Julianne Moore told Access Hollywood that working on Still Alice was “amazing,” and “a privilege” while on the red carpet for the SAG Awards this week. If you haven’t heard yet, Still Alice is the heartbreaking book-to-film story of professor Alice Howland (played by Moore) who struggles with the discovery she has early onset Alzheimer’s.
While tear jerking, Still Alice offers some serious insight into the lives of Alzheimer’s sufferers. Starting with Alice’s descent into forgetfulness alone, she finally confronts the reality her disease in the presence of her family, including her husband (Alec Baldwin), Anna (Kate Bosworth), Tom (Hunter Parrish), and Lydia (Kristen Stewart). Alice also has to reveal to her family that the particular type of Alzheimer’s she carries is genetic, meaning that there’s a 50/50 chance the disease could be passed on to one of her children.
Throughout the film, which tracks the ups and downs of a family in flux, Moore admits she used some of the same language as those she spoke to during her preparation for the role to make the situations seem more true-to-life. Moore started by reaching out to the Alzheimer’s Association and was able to Skype with women across the US to discuss their lives with such a diagnosis.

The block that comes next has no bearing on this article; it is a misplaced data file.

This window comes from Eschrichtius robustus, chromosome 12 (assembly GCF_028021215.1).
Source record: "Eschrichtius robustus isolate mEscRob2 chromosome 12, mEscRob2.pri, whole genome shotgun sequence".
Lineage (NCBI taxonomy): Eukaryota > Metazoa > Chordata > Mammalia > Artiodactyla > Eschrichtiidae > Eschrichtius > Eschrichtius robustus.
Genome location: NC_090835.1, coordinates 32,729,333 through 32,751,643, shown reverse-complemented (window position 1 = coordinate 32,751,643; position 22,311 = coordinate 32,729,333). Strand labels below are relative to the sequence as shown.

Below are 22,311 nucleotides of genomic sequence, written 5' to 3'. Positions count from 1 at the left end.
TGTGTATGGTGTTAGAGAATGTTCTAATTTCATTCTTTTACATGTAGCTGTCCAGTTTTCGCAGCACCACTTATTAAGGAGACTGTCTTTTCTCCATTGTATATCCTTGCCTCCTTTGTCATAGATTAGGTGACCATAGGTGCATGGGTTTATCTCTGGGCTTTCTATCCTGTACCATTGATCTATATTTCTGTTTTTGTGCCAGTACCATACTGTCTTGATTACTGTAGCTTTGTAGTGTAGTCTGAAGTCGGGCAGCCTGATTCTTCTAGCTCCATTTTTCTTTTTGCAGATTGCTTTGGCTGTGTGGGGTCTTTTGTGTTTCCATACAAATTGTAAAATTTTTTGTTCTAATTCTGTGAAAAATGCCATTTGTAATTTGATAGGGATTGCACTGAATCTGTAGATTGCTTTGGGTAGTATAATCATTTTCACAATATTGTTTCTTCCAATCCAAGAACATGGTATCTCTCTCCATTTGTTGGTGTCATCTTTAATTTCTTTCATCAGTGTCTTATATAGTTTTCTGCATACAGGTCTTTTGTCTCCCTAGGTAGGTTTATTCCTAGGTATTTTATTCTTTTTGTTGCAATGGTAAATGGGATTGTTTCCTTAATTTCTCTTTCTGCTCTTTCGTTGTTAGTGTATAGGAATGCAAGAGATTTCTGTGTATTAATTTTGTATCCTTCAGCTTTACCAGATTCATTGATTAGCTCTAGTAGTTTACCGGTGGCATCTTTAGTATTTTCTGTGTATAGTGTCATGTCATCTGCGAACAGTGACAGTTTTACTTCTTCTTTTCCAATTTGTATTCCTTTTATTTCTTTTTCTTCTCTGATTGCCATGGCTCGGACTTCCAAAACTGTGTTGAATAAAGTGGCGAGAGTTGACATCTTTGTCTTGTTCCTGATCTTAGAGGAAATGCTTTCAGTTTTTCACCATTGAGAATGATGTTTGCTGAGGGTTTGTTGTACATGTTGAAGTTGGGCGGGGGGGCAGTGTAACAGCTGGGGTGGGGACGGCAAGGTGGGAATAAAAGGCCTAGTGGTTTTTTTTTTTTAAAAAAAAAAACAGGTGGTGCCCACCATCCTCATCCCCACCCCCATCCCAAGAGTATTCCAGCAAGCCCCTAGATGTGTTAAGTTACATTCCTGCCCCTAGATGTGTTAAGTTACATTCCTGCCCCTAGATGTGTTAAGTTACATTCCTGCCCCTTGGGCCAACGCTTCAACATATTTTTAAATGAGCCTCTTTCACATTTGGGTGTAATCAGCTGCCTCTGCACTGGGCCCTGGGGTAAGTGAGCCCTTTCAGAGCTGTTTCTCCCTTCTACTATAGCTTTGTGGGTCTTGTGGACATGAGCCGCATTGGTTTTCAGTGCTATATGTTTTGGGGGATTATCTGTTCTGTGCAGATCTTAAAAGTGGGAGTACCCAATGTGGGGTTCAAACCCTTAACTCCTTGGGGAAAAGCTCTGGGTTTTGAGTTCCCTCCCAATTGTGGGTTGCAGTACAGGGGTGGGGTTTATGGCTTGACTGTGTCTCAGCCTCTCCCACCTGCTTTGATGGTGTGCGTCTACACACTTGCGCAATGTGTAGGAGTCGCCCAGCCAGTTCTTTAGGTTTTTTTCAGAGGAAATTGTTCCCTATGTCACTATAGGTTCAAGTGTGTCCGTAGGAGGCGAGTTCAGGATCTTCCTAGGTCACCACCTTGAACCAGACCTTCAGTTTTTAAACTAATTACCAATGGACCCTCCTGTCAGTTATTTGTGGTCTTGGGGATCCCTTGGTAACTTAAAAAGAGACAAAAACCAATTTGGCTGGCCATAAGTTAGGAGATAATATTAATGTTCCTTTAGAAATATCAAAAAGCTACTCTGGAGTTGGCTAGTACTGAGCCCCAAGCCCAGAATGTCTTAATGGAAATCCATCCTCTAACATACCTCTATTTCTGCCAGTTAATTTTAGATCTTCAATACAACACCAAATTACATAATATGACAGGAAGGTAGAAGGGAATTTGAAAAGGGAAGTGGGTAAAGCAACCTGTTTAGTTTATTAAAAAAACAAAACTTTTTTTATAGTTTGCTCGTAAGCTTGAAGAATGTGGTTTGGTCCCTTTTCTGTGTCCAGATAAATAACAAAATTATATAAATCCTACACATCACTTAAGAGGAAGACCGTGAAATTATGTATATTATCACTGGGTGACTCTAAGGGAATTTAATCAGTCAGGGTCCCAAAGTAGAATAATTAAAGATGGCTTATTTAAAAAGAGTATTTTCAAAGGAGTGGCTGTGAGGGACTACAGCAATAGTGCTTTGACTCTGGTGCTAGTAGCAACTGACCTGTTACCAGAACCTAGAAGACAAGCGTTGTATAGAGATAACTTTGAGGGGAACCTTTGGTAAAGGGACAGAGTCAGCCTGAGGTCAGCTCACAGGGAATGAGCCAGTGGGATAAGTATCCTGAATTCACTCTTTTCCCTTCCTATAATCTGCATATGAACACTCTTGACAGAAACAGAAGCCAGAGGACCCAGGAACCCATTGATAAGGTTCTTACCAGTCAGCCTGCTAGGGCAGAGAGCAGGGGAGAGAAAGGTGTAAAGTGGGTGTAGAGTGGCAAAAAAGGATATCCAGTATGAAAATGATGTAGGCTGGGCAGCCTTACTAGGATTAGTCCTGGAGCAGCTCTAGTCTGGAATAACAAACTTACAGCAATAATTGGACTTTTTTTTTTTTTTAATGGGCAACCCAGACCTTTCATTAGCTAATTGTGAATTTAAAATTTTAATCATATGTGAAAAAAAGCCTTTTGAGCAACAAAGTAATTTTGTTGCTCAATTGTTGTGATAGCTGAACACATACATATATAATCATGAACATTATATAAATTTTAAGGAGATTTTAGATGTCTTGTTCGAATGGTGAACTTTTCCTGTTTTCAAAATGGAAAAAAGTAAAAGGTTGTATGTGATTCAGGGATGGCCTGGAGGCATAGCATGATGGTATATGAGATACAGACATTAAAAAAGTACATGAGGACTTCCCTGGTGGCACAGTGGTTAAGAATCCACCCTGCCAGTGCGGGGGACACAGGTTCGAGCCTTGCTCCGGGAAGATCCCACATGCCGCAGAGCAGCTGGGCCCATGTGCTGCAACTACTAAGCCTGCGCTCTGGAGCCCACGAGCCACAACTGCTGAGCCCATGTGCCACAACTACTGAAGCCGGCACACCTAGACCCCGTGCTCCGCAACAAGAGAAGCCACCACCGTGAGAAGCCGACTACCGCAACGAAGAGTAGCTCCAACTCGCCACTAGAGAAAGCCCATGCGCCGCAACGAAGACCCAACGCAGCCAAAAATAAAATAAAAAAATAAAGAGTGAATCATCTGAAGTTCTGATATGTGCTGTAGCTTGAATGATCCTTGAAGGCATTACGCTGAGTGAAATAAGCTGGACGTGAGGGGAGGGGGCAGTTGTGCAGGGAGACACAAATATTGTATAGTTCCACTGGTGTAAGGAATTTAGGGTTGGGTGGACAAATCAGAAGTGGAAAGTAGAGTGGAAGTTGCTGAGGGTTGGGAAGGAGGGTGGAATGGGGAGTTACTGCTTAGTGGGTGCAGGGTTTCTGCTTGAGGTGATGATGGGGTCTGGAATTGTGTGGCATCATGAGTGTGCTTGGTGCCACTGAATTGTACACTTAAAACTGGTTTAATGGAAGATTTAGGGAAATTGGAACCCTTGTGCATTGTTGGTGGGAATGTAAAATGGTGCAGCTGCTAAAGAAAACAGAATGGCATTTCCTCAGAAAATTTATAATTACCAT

Although the story reveals many of the day-to-day difficulties that Alzheimer’s creates in the body and mind, as well as those who care for sufferers, not everyone is subject to the same plight as Alice. Early onset Alzheimer’s affects 5% of all Alzheimer’s cases, but knowing the signs and symptoms of the disease can be beneficial in catching it early.
ABC News cites that although memory loss is common as we get older, the inability to learn new tasks or remember the steps of a process consistently can be a sign of the first stages of Alzheimer’s. Although there is no cure for Alzheimer’s, diagnosing the disease early on can help slow down brain dysfunction.
If we can take anything away from Still Alice, it is that Alzheimer’s is life changing for those who suffer from it and those who care for them, especially when they don’t have access to the resources or knowledge they need to make informed decisions about their medical care. Take the time to investigate your own mental health history for the sake of protecting the organ that matters most—your brain—and then treat yourself to a movie on the big screen.
Here at Freedom Home Care we are happy to provide you and the ones you love with the information and support you need, including Alzheimer’s care. Feel free to contact us with any questions about our in-home healthcare services.